First the millennials came for Applebee’s, then they came for Buffalo Wild Wings. And this summer, tragically, millennials finally delivered a death blow to Hooters.
Or did they?
If you’ve followed restaurant news in recent years, it’s pretty tempting to believe the narrative that the youngsters are the reason casual dining chains are facing closures and sales slumps across the U.S. However, many experts suggest that it might be time to stop blaming millennials for the decline of once-stalwart names in the dining scene and start blaming misguided attempts at digital marketing.
The secret to recovering from the past years’ sales slumps probably isn’t adding more kale to the menu. Instead, restaurants should be focusing on using data to identify repeat customers and foster stronger relationships.
Social media stunts only drive temporary traffic
Earlier this summer, IHOP made waves across social media when the famous pancake chain changed its name to IHOb—or International House of Burgers. The move resulted in a round of unflattering press coverage and plenty of mockery on Twitter, but on the surface, the campaign could be called a success. Overall the name change resulted in 30 billion media impressions and was the topic of 20,000 news stories (including one of mine).
And it turns out that social media stunt drove a boost in sales of its burgers, which quadrupled after the name change. However, the brand didn’t sell that many burgers in the first place, and the change many not have result in a sales boost in the long run.
While same-restaurant sales were up by .7% in the last quarter, it remains to be seen whether customers who dropped by for a burger in the wake of the social media frenzy will keep coming back the burgers that launched a billion social media impressions.
Repeat customers are the key to success
Instead of chasing followers, casual chains looking to bolster sales might do well to focus on their regulars. Studies show that about 15% of a restaurant’s customer base accounts for about one-third of its sales. That means if a restaurant can boost those repeat visits by just 5%, it can increase profits by anywhere from 25%-125%.
Yet, when it comes to messaging, many restaurants continue to mass-message customers, instead of identifying the audiences that have the potential to become repeat visitors, according to Pat Riley, vice president of business development at Cogensia, a data-driven marketing firm.
“The problem I often see is that restaurant brands don’t have an understanding of who their customer is,” Riley says. “The dont know them on an individual level. Even though restaurants often have plenty of data, they continue to talk to everyone as one mass group.”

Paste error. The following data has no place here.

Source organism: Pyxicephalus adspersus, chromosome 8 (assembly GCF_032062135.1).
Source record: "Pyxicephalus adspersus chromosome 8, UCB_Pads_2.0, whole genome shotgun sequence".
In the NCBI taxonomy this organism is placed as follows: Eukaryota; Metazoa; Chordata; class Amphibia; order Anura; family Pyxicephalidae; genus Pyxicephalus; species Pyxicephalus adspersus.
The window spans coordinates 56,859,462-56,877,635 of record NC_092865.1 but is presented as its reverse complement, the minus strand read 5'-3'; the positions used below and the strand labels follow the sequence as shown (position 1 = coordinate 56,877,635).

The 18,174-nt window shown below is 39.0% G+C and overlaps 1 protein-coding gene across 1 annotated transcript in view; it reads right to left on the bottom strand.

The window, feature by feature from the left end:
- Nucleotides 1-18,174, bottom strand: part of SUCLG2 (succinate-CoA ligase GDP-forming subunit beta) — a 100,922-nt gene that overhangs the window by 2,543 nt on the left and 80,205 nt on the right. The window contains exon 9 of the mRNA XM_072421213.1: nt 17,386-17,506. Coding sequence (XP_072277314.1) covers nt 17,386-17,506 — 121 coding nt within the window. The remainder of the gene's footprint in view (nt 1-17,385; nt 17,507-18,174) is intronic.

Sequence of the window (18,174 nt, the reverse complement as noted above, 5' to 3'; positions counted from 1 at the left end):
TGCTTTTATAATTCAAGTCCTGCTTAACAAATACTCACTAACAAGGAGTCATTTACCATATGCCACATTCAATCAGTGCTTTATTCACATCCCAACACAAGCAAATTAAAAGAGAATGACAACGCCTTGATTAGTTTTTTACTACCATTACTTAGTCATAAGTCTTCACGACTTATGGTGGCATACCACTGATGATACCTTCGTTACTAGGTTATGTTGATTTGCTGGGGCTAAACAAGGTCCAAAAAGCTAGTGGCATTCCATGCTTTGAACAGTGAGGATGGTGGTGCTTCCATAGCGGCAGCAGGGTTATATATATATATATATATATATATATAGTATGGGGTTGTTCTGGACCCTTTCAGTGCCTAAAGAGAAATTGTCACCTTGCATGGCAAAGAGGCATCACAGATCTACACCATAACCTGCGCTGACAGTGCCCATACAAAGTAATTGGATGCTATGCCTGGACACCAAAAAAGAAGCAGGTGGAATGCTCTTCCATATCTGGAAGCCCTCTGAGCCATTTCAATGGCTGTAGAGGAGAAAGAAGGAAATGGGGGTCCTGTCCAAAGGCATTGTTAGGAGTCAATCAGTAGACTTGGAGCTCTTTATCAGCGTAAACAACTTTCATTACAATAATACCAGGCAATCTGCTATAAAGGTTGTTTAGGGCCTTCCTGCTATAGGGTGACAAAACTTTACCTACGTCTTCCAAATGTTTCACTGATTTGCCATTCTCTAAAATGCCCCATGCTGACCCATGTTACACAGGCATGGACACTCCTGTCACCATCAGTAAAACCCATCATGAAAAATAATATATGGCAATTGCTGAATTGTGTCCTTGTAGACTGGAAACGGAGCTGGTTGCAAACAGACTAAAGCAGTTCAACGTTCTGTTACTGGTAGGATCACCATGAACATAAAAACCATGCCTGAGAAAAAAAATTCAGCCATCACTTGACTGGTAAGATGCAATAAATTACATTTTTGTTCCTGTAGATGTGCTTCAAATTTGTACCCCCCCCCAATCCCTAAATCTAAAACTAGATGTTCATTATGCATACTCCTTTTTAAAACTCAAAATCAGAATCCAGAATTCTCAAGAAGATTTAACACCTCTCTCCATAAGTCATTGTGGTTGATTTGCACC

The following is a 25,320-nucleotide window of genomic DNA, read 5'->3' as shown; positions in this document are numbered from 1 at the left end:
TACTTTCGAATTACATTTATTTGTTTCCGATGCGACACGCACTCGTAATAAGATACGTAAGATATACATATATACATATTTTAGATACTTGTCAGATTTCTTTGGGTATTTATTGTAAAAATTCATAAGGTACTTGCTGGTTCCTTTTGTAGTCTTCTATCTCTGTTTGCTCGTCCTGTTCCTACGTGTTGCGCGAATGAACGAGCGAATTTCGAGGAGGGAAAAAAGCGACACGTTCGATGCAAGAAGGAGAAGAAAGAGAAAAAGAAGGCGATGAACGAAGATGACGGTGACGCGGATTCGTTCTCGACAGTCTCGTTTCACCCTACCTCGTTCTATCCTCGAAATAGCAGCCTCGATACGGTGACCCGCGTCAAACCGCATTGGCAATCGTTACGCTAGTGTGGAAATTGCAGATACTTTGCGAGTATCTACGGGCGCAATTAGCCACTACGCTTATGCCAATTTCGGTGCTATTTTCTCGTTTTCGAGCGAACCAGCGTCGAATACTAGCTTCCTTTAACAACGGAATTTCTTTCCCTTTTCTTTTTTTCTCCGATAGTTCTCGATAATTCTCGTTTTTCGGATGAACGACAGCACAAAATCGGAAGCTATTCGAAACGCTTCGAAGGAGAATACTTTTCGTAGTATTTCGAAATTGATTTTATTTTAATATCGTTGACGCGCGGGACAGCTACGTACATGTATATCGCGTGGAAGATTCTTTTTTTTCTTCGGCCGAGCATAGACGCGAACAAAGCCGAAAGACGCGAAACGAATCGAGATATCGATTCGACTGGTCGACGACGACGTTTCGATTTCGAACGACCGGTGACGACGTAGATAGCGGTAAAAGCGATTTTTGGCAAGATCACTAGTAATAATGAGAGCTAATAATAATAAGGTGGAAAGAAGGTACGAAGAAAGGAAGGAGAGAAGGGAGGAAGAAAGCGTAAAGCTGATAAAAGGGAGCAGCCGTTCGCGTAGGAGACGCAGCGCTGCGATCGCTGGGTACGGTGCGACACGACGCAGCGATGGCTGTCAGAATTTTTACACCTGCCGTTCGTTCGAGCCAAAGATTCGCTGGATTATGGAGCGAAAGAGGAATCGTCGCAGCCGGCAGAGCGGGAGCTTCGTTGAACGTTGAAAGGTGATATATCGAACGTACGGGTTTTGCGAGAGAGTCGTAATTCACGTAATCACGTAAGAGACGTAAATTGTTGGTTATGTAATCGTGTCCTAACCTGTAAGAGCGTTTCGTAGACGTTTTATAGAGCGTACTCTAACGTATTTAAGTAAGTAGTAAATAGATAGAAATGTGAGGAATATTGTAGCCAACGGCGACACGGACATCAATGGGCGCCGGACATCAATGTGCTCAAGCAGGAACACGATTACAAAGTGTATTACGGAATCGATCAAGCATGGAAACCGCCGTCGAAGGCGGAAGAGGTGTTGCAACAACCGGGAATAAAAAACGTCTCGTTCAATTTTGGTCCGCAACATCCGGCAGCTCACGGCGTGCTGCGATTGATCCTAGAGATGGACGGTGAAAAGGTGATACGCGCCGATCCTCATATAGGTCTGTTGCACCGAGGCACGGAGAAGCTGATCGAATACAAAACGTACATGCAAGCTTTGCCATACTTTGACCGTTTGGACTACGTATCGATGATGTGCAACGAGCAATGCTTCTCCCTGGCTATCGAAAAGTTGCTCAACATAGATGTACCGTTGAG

Restaurants are ignoring some of their most valuable data
The key to distinguishing those valuable repeat customers from those who wander in on a lark is data. According to Riley, point of sale (POS) data is an often-overlooked wealth of information for restaurants hoping to connect the dots and differentiate their messaging.
“POS data is really holding a treasure trove of insights,” Riley says. “Restaurants can see when customers are coming in and even the difference between sitting in the bar or in the dining area. Are they ordering off the kids menu? These insights can help restaurants understand what their brand means to their core customer.”
AI is the next step toward forming personal relationships
What if, instead of emailing you a coupon, your favorite restaurant just shot you a text reminding you that Tuesday was dollar wing night? Thanks to artificial intelligence and POS data, some early adopters are doing just that.
For example, TGI Fridays recently used AI technology to pull information from not only its POS systems, but its social media, credit card transactions, and mobile devices then connected that data to offer highly targeted messaging to customers based on the time of day they like to eat, their orders, even whether or not they’re ordering dinner for a family or lunch on the go.
The brand ended up doubling its to-go business in the past year and tripled their frequency in online orders, according to The Wall Street Journal. The move is perhaps less flashy than a headline grabbing social media campaign, but customers who used to stop in twice a year are now coming in six times, which is a huge win in a world where everyone is dining out less.
As long as Wendy’s continues to grab headlines for its Twitter antics, other brands will attempt to follow suite. But for restaurants looking to grow customers rather than followers, strategic data use could be more important than chasing millennials.